Lorri Dudley

Be moved. Be changed. Love because you are loved.

Tag: Valentine’s Day

Sihouette of couple

How Deep is your Love?

Silouette of close couple

The L word gets tossed around so easily: I love ice cream, I love summer, I love football. I’m at fault for using it flippantly, unfortunately doing so devalues its meaning. As a romance writer, I get to ponder about love daily, but even more so, with Valentine’s day right around the corner. It got me thinking about what the definition of love means to me:

  • Love is a connection, an intimate knowledge of one another, mentally, spiritually, and physically.
  • Love is sacrificing your needs over theirs, and the secure feeling of knowing that if the situation were reversed, they would do the same for you.
  • Love is setting aside pride, grudges, and being right because you value the other person above those things.
  • Love is believing in someone and seeing their potential sometimes, even when they don’t.

The Bible doesn’t leave us in the dark. It tells us specifically in 2 Corinthians 13 what love is and what love isn’t.

Love in scrable letters

Let’s start with what love isn’t.”

  • Love doesn’t envy
  • Love doesn’t boast
  • Love isn’t proud
  • Love doesn’t dishonor others
  • Love isn’t self-seeking
  • Love isn’t easily angered
  • Love keeps no record of wrongs
  • Love doesn’t delight in evil

Dr. Emerson Eggerichs writes in his book Love and Respect about a couple who were given a tour of a brand new home with lots of amenities. The wife without thinking says to her husband in a joking manner, “You need to get a second job.” I can imagine the husband, wife, and homeowners chuckling, but the husband’s smile is a little tight. His wife has no idea she just dishonored and wounded her husband.

In the process of looking for a laugh, we can put our self-seeking desires first and say unkind things that break the trust of our loved ones. In the same way that we flippantly use the term love and devalue its meaning, hurtful words are tossed around that devalue the people we should be protecting.
Now, what love is:

Grandparents holding grandkids
  • Love is patient
  • Love is kind
  • Love rejoices in truth
  • Love always protects
  • Love always trusts
  • Love always hopes
  • Love always preservers
  • Love never fails

Love never fails. I believe the reason the U.S. has a 40% to 50% average divorce rate is that people have forgotten the true definition of love. Read up on what the Bible says about love. Love doesn’t try to catch our spouse, child, or family member doing something wrong. Love tries to catch them doing something right. Love gives the benefit of the doubt. However, it’s more than just a behavior change—it’s a heart condition.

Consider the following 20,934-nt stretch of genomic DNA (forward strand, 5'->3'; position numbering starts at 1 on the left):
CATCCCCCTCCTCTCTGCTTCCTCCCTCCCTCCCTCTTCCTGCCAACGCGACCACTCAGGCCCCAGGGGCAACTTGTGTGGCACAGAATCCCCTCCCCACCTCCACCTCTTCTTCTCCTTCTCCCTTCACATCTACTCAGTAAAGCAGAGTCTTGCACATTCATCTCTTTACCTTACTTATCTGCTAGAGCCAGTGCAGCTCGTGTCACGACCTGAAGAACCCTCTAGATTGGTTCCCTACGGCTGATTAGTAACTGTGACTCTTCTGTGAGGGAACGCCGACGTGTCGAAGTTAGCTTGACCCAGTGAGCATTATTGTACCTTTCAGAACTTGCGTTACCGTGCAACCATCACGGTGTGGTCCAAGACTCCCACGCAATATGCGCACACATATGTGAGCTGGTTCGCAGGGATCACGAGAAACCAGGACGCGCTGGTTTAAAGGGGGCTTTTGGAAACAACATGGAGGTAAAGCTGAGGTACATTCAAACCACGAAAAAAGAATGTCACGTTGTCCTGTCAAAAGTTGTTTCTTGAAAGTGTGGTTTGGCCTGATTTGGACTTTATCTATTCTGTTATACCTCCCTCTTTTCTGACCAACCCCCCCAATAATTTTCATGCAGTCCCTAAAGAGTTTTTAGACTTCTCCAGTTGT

The words always and never aren’t casually added to 2 Corinthians, because our God isn’t haphazard. It means love always protects, always hopes, always trusts, always perseveres, and love never fails. You don’t fall in and out of love. It’s more than a whim—even more than a decision. Love is a mandate. God is love, and if we abide in God, then we too should radiate love. We each have an ugly side that rears every now and then, but God has loved us not only despite our ugly sin but also through it. Let that be the example we follow. God pours His unfailing love upon us so that we can do the same.

Love is patient, love is kind. It does not envy, it does not boast, it is not proud.  It does not dishonor others, it is not self-seeking, it is not easily angered, it keeps no record of wrongs.  Love does not delight in evil but rejoices with the truth.  It always protects, always trusts, always hopes, always perseveres.
Love never fails.             
2 Corinthians 13: 4-8

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Stone art people passing a Valentine

Love Because You Are Loved

Stone art made to look like people passing a Valentine

If you hang up the phone first, then you’re in control of the relationship. I don’t know why I thought this when I first started dating. My husband and I met over summer break during college and continued to date after I went back to school five hours away. Somehow, irrationally, I got it in my head that I could protect my heart from rejection if I could be the first one to say goodnight and get off the phone. The problem was he beat me to it every time. As soon as I’d pause and say “It was good talking—” he’d jump in with, “Yeah, miss you. Talk to you soon,” and then he’d hang up.

I’d stare at the phone gritting my teeth, torn between astonishment and outrage. Anger is often a coverup for a deeper fear—which in my case was rejection. We dated long-distance for two years. In all that time, I never was able to get off the phone before him. But he continued to call and, over time, his love and devotion allayed my fears. Now, I realize just how silly I had been.

“There is no fear in love. But perfect love drives out fear.” (1 John 4:18). In my manuscripts, all of my heroines start with a fear:

  • the fear of not being good enough,
  • the fear of not being loved,
  • the fear of rejection,
  • the fear of their past defining their future,
  • the fear of lacking purpose.

We all can relate to these fears in some way because they are real-life struggles. How many of us ever …?

  • Checked our phone wondering if he or she will call you back?
  • Pushed a proposal across the table praying it will be considered?
  • Walked into the class reunion dressed to impress, hoping they won’t remember you as the dorky, shy, or strange kid from third period?

There are a hundred other scenarios. With my stories, somewhere around the midpoint to the last third, the heroine realizes she is loved. It gives her the confidence to drive out fear and leads to the happily-ever-after.